In yesterday’s post forecasting smartphone penetration I neglected to mention the exact subset of the US population being sampled. The analysis is based on comScore’s sampling which covers only those devices which are the “primary phone” for users over 13 years old and not provided by an employer.
In other words, the population being sampled is not meant to identify how many phones will be in use but rather what is the primary phone for those non-children who choose their own phones.
So the measurement that can be obtained from the S curve analysis is a subset of all phone users and will not identify exactly how many phones will be in use. Given that, this is what that subset looks like:
I drew a line showing the census data (and projection) for the US population and estimated what percent of that population might be older than 13 years1
Of the remaining population, I expect smartphones will be used by nearly all by end of 2020.
That means about 270 million users. It also means that about 125 million more than are using smartphones today. Note also that a significant number of those under 13 will also use smartphones and that the metric is “primary phone” and insofar as there are more than one phone for some users they are a multiplicative factor. Finally this measure does not account for company assigned devices.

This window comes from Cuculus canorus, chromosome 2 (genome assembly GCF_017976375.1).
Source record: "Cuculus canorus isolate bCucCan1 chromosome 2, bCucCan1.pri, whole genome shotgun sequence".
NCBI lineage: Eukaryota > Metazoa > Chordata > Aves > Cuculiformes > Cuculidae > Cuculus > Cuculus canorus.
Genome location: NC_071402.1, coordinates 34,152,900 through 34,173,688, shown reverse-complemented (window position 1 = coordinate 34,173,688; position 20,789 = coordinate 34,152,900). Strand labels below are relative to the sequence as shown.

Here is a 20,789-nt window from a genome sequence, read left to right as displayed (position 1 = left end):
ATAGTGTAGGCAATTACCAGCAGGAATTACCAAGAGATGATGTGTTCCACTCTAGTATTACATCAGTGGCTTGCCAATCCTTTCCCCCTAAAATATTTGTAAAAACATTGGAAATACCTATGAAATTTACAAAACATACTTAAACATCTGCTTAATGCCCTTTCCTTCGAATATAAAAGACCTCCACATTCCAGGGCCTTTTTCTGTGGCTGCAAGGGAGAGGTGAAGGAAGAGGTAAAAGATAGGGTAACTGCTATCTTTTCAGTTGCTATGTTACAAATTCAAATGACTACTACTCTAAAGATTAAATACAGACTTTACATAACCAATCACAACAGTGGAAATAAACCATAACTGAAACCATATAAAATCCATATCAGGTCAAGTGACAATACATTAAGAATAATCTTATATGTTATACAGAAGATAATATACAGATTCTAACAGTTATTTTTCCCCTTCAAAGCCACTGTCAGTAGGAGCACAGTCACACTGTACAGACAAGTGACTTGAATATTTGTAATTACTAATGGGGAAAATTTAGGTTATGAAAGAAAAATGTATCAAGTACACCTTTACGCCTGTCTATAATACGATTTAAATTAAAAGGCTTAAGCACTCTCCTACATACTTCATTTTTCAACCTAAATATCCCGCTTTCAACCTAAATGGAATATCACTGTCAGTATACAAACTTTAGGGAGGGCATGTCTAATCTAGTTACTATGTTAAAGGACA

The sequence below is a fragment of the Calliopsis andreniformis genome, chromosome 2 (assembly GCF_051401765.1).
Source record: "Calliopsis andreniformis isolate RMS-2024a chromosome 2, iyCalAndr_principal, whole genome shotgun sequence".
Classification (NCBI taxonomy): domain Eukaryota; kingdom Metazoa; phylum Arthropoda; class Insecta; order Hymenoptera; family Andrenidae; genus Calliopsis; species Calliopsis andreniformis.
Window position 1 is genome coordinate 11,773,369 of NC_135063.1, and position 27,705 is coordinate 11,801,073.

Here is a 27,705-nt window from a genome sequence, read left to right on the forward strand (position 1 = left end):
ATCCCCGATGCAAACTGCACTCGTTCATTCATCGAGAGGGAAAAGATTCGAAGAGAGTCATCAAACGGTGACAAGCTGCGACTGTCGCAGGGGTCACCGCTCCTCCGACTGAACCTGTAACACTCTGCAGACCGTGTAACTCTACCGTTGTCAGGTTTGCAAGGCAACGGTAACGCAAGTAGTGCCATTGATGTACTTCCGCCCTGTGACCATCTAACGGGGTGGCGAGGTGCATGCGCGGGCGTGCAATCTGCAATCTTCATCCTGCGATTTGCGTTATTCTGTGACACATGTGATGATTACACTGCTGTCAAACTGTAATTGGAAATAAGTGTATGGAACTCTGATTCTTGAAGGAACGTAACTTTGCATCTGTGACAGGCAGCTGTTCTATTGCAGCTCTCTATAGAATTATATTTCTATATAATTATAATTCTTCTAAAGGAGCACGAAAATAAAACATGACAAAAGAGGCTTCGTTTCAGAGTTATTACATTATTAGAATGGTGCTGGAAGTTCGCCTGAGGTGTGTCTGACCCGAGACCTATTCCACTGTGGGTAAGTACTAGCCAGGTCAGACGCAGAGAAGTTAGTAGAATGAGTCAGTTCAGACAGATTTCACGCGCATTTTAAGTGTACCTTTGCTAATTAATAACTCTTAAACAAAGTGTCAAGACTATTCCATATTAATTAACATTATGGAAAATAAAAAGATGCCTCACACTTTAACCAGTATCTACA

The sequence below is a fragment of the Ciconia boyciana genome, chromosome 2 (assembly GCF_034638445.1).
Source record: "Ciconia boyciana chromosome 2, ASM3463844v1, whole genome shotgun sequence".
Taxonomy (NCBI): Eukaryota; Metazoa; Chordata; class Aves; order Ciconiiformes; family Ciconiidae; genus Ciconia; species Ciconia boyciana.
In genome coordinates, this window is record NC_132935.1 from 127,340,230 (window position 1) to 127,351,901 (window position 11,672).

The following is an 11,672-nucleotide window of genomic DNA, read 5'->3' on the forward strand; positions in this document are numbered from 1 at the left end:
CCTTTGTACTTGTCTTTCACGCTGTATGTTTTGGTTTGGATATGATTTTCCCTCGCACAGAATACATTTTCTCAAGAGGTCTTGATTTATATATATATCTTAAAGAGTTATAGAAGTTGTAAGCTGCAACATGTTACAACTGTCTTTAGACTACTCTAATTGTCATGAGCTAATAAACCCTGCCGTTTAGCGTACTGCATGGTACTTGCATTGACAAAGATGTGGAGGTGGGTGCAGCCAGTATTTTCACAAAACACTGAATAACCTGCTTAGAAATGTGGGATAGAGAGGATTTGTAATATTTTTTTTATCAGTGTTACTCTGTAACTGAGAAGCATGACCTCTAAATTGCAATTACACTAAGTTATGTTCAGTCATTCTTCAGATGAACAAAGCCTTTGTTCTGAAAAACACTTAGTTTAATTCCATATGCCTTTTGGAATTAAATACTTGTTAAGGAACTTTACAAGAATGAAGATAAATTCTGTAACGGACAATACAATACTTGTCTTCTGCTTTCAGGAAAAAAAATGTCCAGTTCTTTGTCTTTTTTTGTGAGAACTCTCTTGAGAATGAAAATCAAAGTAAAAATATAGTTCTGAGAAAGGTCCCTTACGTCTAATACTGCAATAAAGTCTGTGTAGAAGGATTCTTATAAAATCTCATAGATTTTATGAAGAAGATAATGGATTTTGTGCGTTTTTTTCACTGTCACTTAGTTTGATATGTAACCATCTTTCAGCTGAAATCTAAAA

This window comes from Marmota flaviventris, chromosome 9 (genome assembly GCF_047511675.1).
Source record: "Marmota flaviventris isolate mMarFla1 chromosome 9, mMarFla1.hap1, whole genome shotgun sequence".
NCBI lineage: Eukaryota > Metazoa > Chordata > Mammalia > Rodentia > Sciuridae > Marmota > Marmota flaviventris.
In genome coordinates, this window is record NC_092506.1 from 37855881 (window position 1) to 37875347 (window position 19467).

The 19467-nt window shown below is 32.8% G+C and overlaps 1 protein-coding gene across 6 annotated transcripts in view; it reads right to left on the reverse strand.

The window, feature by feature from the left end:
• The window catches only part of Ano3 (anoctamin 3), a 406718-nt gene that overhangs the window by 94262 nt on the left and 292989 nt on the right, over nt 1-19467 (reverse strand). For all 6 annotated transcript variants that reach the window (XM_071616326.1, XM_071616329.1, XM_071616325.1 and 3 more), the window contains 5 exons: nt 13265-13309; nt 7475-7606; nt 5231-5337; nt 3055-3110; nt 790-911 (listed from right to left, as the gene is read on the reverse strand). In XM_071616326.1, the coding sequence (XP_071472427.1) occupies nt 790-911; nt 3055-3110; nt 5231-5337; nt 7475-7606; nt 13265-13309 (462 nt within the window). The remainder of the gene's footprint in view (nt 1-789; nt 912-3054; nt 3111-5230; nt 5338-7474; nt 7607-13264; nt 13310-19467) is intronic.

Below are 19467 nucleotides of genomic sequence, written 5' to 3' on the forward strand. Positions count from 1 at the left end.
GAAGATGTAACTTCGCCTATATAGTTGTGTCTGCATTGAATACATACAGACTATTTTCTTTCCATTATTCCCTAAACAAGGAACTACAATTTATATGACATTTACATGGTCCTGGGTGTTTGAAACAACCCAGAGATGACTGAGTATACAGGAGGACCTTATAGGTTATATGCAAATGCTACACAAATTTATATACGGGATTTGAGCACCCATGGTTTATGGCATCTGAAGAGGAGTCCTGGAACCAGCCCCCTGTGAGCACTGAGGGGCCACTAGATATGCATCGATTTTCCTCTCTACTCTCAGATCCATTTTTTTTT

So although this measures how many users will use smartphones, the total number of such phones in use is likely to be significantly higher.
Finally, when considering the market’s potential size it’s important to have an accurate estimate of how frequently these phones are replaced. So, for instance, if we guess that 300 million smartphones will be in use and that they get replaced every 2 years then it follows that the US market for smartphones would be about 150 million units per year in 2020.
- I estimate 19% of the population is 0 to 13 years of age. [↩]